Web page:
Category Archives: Birding

Carry on Lapwing

Winter is coming… back. Today was the first of a week full of forecast freezing weather and snow. It was a stunning, sunny, but cold day.


East Copse on Wanstead Flats

Despite the cold, Spring seemed to be in the air for the Canada Goose flock on Jubilee…


Mating pair of Canada Goose (Branta canadensis)

As always with mating anatidae, it was a typically scrappy affair.



But other birds were responding more… err… suitably to the cold weather. WhatsApp told me that Tony had 19 Lapwing over the SSSI. Unfortunately, I was all the way over by Alexandra lake but started heading in the right direction, trying to multi-task by frantically scanning the sky whilst speed walking towards SSSI.

What ensued was some comedy ‘grippage’ as Tony and I exchanged phone calls and more Lapwing seemed to appear and disappear all without me seeing them: “ten more James”, “oh, they’re coming back”, “now they’re on the deck”, and “they’ve gone mate”. By the time I reached the SSSI, I could see the distant figures of Tony and Bob, but I had missed all their Lapwing. That was until I found my own flock! By the time I reached the guys we counted the flock of 27 birds as they disappeared into the western distance.

[If you would like to read more about Lapwing sightings on the patch, I have crunched some numbers and written a blog post here]

The comedy antics didn’t stop once I had year-ticked the Lapwing. As I stood by Jubilee, some more Lapwing passed over and this time I tried to get photos of the distant birds. Anyone who has tried to focus on distant dots in the sky will know that just finding and focusing on the bird is a challenge. Whenever I got a bird in focus I snapped away quickly… at one point getting several photos of a passing Wood Pigeon instead of the intended quarry.

A little later still I took some photos of a confiding Jackdaw on the Police Scrape. [My wife saw this photo and said it looks like a “little oily penguin”.]


Western Jackdaw (Coloeus monedula)

Whilst taking pictures of the diminutive penguin corvid, I became aware of a kerfuffle a little way off. It was another Lapwing being chased off the scrape by a crow. I had been so engrossed in the little oily Jackdaw, I completely missed the fact that the Patch-scarce wader had been on the ground in front of me. By the time I got any usable shots, the Lapwing was already quite high over my head. It felt a bit like ‘Mr Bean goes birding’.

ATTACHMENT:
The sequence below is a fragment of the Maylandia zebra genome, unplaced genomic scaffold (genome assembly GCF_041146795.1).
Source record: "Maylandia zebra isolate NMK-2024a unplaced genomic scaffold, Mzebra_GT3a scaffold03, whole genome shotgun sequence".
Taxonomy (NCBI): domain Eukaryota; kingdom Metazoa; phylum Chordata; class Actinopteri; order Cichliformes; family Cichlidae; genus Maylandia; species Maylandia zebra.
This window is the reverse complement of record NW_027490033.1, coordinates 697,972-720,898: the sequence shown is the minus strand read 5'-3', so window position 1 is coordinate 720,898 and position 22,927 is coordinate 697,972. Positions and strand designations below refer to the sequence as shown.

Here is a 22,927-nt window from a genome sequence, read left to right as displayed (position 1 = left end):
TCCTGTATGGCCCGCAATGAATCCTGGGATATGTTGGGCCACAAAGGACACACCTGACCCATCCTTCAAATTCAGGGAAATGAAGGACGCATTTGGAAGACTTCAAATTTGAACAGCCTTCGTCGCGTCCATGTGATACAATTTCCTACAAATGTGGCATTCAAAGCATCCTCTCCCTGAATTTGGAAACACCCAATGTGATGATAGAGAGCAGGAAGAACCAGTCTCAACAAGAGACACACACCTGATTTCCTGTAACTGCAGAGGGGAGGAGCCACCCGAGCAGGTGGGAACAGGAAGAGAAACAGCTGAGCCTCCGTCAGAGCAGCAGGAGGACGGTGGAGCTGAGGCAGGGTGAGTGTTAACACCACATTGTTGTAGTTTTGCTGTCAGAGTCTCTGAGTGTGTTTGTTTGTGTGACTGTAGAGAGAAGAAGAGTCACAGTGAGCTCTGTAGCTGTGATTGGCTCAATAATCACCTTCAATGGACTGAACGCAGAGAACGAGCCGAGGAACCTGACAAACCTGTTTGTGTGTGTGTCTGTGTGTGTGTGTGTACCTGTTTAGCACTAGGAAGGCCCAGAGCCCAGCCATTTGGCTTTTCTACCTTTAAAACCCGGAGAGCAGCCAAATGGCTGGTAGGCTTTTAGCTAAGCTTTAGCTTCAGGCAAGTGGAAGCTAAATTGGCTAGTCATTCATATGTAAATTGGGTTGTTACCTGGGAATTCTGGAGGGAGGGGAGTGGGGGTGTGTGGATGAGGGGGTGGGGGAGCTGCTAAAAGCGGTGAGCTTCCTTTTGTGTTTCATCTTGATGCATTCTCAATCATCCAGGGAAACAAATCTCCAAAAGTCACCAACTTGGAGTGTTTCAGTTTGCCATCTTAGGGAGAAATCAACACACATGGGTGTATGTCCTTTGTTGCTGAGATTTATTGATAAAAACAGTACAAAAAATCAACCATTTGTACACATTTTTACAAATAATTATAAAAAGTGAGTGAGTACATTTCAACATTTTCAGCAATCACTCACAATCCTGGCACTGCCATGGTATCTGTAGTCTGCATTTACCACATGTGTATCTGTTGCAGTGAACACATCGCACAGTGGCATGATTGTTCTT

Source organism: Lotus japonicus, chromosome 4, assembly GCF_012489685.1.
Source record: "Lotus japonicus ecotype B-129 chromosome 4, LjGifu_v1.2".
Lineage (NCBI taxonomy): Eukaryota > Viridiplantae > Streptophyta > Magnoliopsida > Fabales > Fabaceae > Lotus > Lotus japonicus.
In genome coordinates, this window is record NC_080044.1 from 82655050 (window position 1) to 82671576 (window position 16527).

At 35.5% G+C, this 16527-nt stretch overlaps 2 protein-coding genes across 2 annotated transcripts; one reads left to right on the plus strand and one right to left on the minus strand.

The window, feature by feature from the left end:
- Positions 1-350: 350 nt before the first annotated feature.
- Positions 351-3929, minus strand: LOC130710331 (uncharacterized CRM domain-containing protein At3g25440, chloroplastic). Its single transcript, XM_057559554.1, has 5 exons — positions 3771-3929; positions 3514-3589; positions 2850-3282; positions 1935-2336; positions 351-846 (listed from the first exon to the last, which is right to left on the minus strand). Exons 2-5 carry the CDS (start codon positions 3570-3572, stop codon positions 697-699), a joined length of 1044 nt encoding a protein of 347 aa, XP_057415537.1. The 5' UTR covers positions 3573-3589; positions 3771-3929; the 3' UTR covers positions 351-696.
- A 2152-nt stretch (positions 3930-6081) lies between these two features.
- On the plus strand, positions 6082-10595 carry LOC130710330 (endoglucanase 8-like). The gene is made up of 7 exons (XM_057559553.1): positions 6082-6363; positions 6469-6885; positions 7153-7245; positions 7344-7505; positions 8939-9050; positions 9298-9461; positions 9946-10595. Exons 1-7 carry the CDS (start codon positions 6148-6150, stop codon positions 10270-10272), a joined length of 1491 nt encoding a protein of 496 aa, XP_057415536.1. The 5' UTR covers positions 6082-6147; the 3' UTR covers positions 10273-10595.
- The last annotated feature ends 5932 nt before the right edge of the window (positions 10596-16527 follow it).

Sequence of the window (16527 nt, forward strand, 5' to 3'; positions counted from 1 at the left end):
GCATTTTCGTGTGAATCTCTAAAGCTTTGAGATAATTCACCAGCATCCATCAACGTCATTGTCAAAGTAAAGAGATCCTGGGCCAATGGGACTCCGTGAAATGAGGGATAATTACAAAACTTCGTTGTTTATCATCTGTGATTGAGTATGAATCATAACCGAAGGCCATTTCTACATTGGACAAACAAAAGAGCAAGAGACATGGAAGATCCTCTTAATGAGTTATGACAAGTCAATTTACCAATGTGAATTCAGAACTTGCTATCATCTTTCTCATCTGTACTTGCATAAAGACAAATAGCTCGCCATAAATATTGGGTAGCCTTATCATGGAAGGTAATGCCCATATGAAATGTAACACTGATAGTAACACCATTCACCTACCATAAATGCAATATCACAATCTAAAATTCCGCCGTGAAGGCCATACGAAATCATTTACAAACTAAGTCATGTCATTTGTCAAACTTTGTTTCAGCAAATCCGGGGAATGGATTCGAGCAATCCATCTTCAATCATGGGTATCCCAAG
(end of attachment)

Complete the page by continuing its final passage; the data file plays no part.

Northern Lapwing (Vanellus vanellus)

In total today, we counted at least 108 Lapwing flying over, the largest numbers seen on the Patch for five years (I believe).

I also picked up two more year ticks today: Common Snipe and – embarrassingly – my first Mistle Thrush for the year.


Mistle Thrush (Turdus viscivorus)

Meanwhile, back on Jubilee a strange and terrible winged beast had appeared. Was this the end of days? Was grimy old Jubilee about to become the lake of sulphur and fire that the Book of Revelation foretells? Or was it just a poor one legged Herring Gull having a mid-air shake?


European Herring Gull (Larus argentatus)


The mute’s story: swan song


Jubilee Pond, Wanstead Flats

I seem to be particularly time poor at the moment. Life is full. But dawn, on Sunday, gave me an hour on the Patch; just enough time to fulfil two duties: read the Jubilee Pond water gauge (74cm in case you were wondering); and do the BTO Wetland Bird Survey (WeBS) count on the same pond.

In the stillness of a Winter’s early morning, the water was at its most viscous density and the ducks just… shone in the morning light!


Drake Gadwall (Anas strepera)


Hen Tufted Duck (Aythya fuligula)